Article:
by Hans Eisenbeis
- A June 2009 academic study from the University of Chicago looks very closely at the factors which influence some Americans with negative equity to walk away from their homes, even if they could afford to continue making mortgage payments.
- The mathematical tipping point: The researchers found that homeowners whose negative equity surpassed 10% of the home’s value became much more likely to engage in a “strategic default” on their mortgage payments. When negative equity reaches 15% of home value, they “walk away massively” (CalculatedRiskBlog.com 6.27.09).
- The research included psychological influences. It found that foreclosure activity was heightened in areas where the social stigma attached to defaulting had been weakened. In other words, foreclosures snowball in many areas because homeowners see others already defaulting.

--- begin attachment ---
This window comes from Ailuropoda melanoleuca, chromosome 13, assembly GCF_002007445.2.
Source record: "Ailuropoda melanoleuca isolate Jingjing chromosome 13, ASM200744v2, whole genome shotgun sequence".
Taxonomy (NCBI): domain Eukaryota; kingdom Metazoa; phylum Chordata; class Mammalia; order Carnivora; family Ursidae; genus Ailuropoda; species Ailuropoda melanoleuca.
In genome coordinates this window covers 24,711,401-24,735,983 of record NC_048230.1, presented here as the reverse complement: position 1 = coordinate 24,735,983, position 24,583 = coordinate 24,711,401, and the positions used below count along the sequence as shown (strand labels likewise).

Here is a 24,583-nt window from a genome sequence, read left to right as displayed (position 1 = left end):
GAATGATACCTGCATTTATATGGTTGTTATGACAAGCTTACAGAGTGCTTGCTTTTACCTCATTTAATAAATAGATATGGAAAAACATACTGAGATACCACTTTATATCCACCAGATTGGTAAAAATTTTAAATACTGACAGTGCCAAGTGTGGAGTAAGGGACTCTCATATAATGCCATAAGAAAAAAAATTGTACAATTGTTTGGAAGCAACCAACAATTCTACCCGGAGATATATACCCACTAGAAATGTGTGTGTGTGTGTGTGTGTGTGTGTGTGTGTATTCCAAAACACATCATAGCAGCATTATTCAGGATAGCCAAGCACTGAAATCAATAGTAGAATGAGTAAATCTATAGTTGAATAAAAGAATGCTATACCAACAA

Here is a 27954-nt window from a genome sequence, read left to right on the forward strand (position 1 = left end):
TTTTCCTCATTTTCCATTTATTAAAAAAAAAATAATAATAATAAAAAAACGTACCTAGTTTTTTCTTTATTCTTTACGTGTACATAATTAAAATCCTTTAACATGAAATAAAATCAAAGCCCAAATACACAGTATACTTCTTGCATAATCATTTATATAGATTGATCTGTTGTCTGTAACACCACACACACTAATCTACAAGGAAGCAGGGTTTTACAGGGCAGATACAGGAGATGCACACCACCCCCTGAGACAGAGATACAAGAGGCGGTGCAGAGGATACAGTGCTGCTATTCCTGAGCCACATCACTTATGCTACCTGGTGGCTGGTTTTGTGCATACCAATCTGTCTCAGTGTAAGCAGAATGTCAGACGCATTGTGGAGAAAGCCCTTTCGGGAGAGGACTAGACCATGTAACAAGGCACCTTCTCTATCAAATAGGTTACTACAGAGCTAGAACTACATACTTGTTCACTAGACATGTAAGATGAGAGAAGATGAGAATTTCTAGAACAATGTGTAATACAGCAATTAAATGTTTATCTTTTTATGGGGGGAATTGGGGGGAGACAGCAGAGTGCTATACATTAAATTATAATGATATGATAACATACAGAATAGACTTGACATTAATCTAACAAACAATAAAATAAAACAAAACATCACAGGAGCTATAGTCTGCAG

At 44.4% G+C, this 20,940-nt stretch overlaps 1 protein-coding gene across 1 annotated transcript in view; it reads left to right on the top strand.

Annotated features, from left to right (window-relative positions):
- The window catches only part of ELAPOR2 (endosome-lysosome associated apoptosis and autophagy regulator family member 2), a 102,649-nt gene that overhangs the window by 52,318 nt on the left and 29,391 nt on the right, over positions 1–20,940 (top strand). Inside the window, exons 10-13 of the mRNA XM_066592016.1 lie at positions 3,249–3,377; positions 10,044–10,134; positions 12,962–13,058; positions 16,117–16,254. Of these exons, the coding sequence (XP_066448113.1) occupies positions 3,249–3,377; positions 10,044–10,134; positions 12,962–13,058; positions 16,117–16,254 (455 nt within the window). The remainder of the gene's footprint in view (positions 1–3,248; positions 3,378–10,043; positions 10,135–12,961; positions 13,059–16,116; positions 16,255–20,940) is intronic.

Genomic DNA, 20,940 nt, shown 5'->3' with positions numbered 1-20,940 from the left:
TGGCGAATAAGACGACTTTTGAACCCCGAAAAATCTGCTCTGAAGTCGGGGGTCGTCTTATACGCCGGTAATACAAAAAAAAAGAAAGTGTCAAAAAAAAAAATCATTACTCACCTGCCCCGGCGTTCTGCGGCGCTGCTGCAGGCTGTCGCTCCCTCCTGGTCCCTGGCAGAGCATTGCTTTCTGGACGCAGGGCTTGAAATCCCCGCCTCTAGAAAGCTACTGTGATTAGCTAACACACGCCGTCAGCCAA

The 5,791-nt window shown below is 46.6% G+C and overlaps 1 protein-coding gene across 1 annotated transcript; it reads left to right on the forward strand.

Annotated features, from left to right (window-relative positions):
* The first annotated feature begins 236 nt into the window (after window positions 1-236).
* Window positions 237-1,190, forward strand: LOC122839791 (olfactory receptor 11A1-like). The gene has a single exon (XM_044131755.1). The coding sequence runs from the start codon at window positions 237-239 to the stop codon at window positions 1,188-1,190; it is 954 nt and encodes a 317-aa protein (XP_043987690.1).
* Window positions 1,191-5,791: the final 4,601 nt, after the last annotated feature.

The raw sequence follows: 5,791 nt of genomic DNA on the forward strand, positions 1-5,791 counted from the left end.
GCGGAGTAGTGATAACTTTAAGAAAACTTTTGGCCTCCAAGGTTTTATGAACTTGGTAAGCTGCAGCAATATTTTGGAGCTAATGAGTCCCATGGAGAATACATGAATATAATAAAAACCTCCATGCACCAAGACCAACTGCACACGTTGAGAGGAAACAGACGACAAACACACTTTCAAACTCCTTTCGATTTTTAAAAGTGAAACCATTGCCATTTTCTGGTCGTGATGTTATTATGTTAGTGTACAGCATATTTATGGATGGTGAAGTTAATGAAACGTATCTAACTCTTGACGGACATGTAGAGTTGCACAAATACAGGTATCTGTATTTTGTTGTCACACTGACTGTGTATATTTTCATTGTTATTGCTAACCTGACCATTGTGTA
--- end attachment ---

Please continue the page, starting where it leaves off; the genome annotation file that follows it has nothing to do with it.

WHAT THIS MEANS TO BUSINESS
- Strategic defaults are an especially interesting area of research. They suggest a shift in consumer attitudes about debt obligations and responsibility in an environment where banks and credit issuers are taking a lot of blame.
- Nothing attracts a crowd like a crowd. Consumers grow comfortable with the idea of walking away from a negative amortization when they know others who have done it.
- The social stigma attached to financial irresponsibility is still strong, but it’s being shaken by hard economic realities.
- Read “Moral and Social Contraints to Strategic Default on Mortgages” by Luigi Guiso, Paol Sapienza, and Luigi Zingales